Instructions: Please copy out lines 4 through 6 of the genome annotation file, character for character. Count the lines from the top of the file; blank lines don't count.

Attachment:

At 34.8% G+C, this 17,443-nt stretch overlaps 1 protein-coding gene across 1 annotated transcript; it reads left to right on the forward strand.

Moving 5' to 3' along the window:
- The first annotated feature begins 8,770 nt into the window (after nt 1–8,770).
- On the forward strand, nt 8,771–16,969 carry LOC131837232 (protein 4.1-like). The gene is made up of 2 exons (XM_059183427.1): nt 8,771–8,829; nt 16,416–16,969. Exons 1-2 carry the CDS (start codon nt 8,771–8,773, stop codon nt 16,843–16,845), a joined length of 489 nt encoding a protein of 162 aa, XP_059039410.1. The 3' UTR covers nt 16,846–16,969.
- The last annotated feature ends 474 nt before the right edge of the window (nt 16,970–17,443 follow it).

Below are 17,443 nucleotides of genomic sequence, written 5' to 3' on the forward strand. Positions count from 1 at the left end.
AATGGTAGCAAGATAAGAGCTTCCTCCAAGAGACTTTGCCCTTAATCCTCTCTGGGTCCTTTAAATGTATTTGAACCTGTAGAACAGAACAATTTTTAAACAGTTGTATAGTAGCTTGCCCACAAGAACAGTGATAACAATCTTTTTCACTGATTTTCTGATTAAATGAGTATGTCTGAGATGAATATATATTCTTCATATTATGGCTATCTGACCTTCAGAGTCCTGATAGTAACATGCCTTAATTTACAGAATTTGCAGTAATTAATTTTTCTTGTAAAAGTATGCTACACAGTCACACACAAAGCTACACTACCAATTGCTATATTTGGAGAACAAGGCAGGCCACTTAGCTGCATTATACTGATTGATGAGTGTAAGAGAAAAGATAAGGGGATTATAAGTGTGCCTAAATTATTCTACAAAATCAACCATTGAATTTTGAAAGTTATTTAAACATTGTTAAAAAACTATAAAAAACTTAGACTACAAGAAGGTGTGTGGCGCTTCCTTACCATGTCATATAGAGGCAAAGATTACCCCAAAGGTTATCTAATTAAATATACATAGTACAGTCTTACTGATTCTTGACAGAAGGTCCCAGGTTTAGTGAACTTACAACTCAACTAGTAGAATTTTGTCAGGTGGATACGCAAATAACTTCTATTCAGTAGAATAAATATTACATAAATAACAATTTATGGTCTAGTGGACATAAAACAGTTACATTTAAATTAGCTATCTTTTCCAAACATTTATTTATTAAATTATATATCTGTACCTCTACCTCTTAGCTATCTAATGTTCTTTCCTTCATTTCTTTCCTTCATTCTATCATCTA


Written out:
- On the forward strand, nt 8,771–16,969 carry LOC131837232 (protein 4.1-like). The gene is made up of 2 exons (XM_059183427.1): nt 8,771–8,829; nt 16,416–16,969. Exons 1-2 carry the CDS (start codon nt 8,771–8,773, stop codon nt 16,843–16,845), a joined length of 489 nt encoding a protein of 162 aa, XP_059039410.1. The 3' UTR covers nt 16,846–16,969.
- The last annotated feature ends 474 nt before the right edge of the window (nt 16,970–17,443 follow it).

Below are 17,443 nucleotides of genomic sequence, written 5' to 3' on the forward strand. Positions count from 1 at the left end.